Keloid Treatment and Removal
A keloid is a type of raised scar. Unlike other raised scars, keloids grow much larger than the wound that caused the scar.
Most develop in the ear or earlobe, jawline, chest, upper back and shoulder. Because a keloid develops after you injure your skin, you can get this scar elsewhere. For example, a woman who has keloid-prone skin can develop a keloid on her belly after having a cesarean section (C-section), hysterectomy, or other surgery in this area. Navel piercing can also cause a keloid on the belly.
Men who have darkly pigmented skin and shave their beard area may develop keloids on their face. It’s rare for a keloid to develop on the genitals, palms, soles, or tongue.
Unlike a hypertrophic scar, a keloid doesn’t fade with time. To reduce the appearance of a keloid, you need to treat it. When it comes to treatment, no one treatment works best for all keloids. That’s why dermatologists consider where the keloid appears on your body, its size, and how deeply the keloid penetrates your skin.Your age and how you responded to past treatment for a keloid also help determine what type of treatment would give you best results.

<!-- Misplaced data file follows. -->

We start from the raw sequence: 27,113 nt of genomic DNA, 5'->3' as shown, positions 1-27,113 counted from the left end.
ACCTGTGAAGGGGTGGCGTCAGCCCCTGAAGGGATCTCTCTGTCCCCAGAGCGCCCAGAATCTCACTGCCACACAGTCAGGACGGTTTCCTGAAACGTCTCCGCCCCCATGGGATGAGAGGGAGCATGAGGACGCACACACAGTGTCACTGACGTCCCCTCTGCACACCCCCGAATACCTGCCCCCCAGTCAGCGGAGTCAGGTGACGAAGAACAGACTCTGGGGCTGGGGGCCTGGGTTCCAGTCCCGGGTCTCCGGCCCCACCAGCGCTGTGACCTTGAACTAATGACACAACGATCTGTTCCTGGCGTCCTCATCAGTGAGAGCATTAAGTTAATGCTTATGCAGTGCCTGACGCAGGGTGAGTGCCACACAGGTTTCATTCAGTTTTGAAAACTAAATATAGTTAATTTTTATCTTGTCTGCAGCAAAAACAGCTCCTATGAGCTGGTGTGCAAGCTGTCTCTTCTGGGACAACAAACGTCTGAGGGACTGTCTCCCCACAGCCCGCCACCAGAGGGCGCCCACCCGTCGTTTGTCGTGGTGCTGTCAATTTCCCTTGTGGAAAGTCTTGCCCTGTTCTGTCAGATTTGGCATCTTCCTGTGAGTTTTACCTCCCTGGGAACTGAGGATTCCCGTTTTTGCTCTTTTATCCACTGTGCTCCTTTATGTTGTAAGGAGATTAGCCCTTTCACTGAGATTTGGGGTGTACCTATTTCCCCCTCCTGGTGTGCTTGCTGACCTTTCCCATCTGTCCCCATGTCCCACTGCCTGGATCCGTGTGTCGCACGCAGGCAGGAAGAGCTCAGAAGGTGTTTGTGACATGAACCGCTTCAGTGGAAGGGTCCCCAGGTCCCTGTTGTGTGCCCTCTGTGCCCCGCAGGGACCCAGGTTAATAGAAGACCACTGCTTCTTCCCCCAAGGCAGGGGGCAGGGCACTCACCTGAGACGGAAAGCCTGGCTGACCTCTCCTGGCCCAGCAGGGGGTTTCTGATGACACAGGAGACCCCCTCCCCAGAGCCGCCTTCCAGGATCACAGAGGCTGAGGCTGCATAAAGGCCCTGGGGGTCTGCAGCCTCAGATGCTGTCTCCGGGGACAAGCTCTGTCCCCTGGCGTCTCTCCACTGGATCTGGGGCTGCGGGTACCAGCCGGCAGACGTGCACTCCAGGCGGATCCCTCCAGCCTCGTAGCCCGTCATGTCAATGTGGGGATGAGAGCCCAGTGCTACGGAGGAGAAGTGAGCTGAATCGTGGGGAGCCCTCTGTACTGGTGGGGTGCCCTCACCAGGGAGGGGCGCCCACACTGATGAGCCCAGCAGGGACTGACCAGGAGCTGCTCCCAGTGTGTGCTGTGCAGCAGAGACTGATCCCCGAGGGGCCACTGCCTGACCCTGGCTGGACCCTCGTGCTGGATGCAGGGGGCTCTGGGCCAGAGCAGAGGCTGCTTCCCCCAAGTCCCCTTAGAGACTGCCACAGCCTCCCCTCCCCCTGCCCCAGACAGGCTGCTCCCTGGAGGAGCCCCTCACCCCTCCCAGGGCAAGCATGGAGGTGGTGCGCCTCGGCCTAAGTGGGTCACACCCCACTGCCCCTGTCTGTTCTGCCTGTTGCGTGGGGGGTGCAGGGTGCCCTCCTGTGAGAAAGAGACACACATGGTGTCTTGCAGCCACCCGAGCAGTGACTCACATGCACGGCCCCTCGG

A treatment plan for keloids may include; Injections of corticosteroids or another medication, Keloid surgery, Pressure earring, dressing, or garment, Silicone gel or Laser treatment.
No treatment can consistently get rid of a keloid. What works for one patient may have no effect on another patient. How you care for your skin can make a difference. Be sure to follow the at-home care that your dermatologist gives you. You also want to stick to your treatment plan, getting all treatments that your dermatologist recommends. It’s also important to know that if you’ve had a keloid, you can develop another keloid scar in the future.